President-elect Ronald Reagan visited the headquarters of the International Brotherhood of Teamsters yesterday to thank the union personally for supporting his candidacy and to renew his campaign promise to put unemployed Americans back to work.
For the 2.3-million-member union, the nation's largest, the 20-minute visit was almost as important as the pledge. It marked the union's return to the political fast lane, from which it had been absent since the resignation of President Nixon in 1974.
The Teamsters union was the most notable labor organization to break away from the Democrats in 1972 to endorse Nixon. The union endorsed Jimmy Carter in 1976, but again broke ranks this year to go with Republican Reagan.
Yesterday in their well-appointed headquarters near the Capitol grounds, Teamsters officials and staffers were filled with obvious glee at having again chosen the right horse in the presidential race. Perhaps the proudest was their president, Frnak E. Fitzsimmons, who ushered Reagan and Vice President-elect George Bush into a private noon meeting with the union's general executive board.
"Fitz is just tickled that Reagan came here," said Teamsters spokesman Duke Zeller. However, Zeller denied that Fitzsimmons' delight was increased by Reagan's decision not to drop in on the headquarters of the AFL-CIO, a few miles away. The AFL-CIO had backed Carter.
Zeller said "no issues were raised" at the meeting. No one talked about the Republican Party platform's support of "right-to-work" laws, which prohibit making union membership a condition of employment. No one spoke about often-voiced fears in other organized-labor quarters that a Republican administration would dismantle, or greatly reduce the power of, the Occupational Safety and Health Administration, which is responsible for protecting workers' health.
Instead, Zeller said, Reagan recalled his days as president of the Screen Actors Guild, "when he was fighting the communist attempts to take over his union" and when "some Teamsters members protected him" against threats of bodily harm. The president-elect also thanked the Teamsters for backing him this year and renewed his promise "to make jobs a priority in his administration," Zeller said.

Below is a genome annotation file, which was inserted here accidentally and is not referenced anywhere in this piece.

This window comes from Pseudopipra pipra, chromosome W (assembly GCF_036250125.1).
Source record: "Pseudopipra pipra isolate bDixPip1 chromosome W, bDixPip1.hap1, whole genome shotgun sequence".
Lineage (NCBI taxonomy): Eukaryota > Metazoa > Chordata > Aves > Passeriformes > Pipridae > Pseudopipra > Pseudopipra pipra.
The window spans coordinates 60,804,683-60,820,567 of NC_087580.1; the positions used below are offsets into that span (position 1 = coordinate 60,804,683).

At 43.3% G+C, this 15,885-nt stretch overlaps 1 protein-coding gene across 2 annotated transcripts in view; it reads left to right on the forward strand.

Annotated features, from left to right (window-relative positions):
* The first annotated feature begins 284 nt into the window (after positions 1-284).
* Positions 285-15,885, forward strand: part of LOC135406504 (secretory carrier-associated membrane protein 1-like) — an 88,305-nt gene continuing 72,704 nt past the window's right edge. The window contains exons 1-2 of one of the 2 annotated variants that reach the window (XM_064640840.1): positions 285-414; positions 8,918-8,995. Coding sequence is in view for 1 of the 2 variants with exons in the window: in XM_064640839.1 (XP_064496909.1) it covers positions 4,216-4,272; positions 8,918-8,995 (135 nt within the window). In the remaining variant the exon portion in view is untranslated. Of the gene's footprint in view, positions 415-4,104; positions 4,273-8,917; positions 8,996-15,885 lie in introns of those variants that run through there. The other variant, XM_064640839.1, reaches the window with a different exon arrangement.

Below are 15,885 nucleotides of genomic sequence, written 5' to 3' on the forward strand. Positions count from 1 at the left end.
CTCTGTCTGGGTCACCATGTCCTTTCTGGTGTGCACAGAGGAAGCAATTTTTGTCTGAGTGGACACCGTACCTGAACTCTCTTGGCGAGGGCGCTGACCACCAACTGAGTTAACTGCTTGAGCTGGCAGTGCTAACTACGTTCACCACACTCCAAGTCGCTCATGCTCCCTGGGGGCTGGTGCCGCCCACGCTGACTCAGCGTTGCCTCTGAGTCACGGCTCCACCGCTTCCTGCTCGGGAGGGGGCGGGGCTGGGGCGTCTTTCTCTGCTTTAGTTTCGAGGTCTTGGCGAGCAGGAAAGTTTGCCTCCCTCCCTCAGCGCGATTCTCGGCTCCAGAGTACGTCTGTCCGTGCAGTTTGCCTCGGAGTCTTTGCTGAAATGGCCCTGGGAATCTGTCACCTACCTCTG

There has been speculation that the Teamsters hope a Reagan administration would do more than that for their union, which is the target of several federal probes into alleged misuse by union officials of millions of dollars in pension funds. Such speculation is largely the legacy of the 1972 Nixon endorsement, which came after the president commuted a 13-year federal prison term for Jimmy Hoffa -- the former Teamsters head who has been missing since 1975.
"We're up against those kinds of rumors all the time," Zeller said in an interview the day before the Reagan visit. "I don't really know how you answer something like that."
About 500,000 Teamsters members in jobs ranging from law enforcement to trucking were out of work when the 20-member union executive board unanimously endorsed Reagan last month, Zeller said. He cited double-digit inflation, and said the executive board was also upset by the Carter administration's successful drive last summer to deregulate the trucking industry, which the union claims cost its members additional jobs.
Reagan, who campaigned against big government and its myriad regulations, told an Ohio Teamsters meeting in August that he thought the Carter administration's deregulation of trucking "is ill-conceived and not in the best interest of transportation requirements of the country." That pleased Teamsters leaders.
But, as Fitzsimmons explained in a recent message to union members, the endorsement came not because of "what Gov. Reagan can do for our union, but rather what he can do for the good of the entire country."